Time-Lapse and Stop Motion

Time-lapse and stop-motion are creative ways to tell stories, document projects/exhibitions, or just make beautiful art.

In this post, we will explore several different techniques for creating stop-motion and time-lapse photography using a variety of cameras (DSLRs, GoPros, smartphones) and accessories. We will also cover editing and outputting finished works with tools from Adobe Creative Suite.


Time-Lapse is the photographic technique of taking a sequence of images at set intervals to record changes that take place slowly over time. When the frames are played back at at normal video rate (24fps, 30 fps, 60fps) the action appears smooth like video but sped up.

“I Left My Heart” SF Timelapse Project from Marc Donahue on Vimeo.

Motion-Control Time Lapse is the technique of adding camera movement to time-lapse photography, as seen in the video above. The challenge with motion control time lapse, is that the camera has to move at a very slow and continuous rate while shooting. Imagine trying to hold a slow, steady zoom, dolly or pan for an extended period of time. This is typically accomplished with the use of an intervalometer and motion control device, like the Genie seen in the video below.

Genie – Motion Control Time Lapse Device from Syrp on Vimeo.

Unfortunately, these are cost prohibitive, but the DIY culture has come up with multiple hacks for this. One very accessible method is converting a $3.99 Ikea egg timer into a motion control device. An egg timer has a motor that can move a lightweight camera (Flip Cam, GoPro, Iphone, etc.) in a 360 degree pan than lasts an hour. Below is an example.

Another ingenious low-tech method involves using only a camera and tripod to shoot the images, then stabilizing the footage in a motion graphics compositing application, such as Adobe After Effects. The Amazing video “Paris in Motion” was shot using this method.

Paris in Motion (Part 1) from Mayeul Akpovi on Vimeo.

Making Of – Paris in Motion from Mayeul Akpovi on Vimeo.

Without an intervalometer (the device which releases the shutter at set intervals), you will have to devise another method of evenly spacing out your shots. In the case of the “Paris in Motion” examples, the photographer took 10 paces, then took a picture. I’ve heard of ambitious students timing themselves and taking a picture every 15 seconds over the course of an hour. Many cameras have a built in feature for this, and there are a multitude of apps for smartphones for taking pictures at set intervals.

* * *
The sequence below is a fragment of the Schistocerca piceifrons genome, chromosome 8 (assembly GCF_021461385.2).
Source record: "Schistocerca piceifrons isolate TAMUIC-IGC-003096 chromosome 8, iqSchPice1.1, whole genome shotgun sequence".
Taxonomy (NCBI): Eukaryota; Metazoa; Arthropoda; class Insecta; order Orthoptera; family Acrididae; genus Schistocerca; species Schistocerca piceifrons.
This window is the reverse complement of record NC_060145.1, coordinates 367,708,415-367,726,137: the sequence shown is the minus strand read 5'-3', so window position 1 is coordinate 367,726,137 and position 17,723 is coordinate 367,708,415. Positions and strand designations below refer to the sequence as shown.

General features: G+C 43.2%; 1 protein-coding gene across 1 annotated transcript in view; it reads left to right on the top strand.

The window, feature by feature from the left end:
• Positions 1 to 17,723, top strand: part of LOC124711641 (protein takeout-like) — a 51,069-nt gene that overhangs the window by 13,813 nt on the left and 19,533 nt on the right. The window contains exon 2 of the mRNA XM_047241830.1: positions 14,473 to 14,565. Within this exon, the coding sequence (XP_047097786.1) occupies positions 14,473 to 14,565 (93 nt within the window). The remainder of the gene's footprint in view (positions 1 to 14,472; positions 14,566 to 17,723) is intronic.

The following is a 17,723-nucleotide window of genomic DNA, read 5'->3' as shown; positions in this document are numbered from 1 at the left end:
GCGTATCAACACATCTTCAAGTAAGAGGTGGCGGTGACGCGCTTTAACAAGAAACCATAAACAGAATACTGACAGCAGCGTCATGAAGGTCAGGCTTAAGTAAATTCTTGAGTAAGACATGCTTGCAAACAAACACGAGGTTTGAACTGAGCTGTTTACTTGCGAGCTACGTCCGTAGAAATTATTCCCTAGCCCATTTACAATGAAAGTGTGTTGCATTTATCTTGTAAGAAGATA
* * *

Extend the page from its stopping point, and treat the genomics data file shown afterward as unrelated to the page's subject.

Teehan+Lax Labs has created an application that allows users to create hyper lapse videos using stitched together images form Google Street View. See example below. You can make your own here http://hyperlapse.tllabs.io

Google Street View Hyperlapse from Teehan+Lax Labs on Vimeo.

NOTE: Now there are many apps that allow you to create stop-motion and time-lapse video. And some newer smart phones have these features built in. Studioneat.com posted a great primer on how the iOS 8 time-lapse feature works.

iOS 8 Time-lapse Test – 5 minute Recording Duration from Studio Neat on Vimeo.

Hyperlapse from Instagram is a nifty app that allows one to create stabilized hyperlapse videos.

Stabilization for Hyperlapse from Instagram from Instagram on Vimeo.


Stop-Motion is an animation technique in which inanimate objects are photographed in different positions, then the images are played back at a video rate (frames/second) which emulates real motion.

Shooting tips for time-lapse and stop motion

Shoot in manual mode whenever possible to take control of focus and exposure. Always use a tripod or some support to keep the camera still. Use a remote shutter release if possible to avoid shake form manually depressing the shutter release. Make sure you have the storage capacity needed for all your photos.

Once all your images are captured, both Time-Lapse and Stop-Motion videos can be created with Photoshop. Place all your images to be used in a single folder. From Photoshop, click on file open, highlight your first image, and select “image sequence.”
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Then set your frame rate.
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To export as a video, select File>Export>Render Video.
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Select your settings and then click Render.
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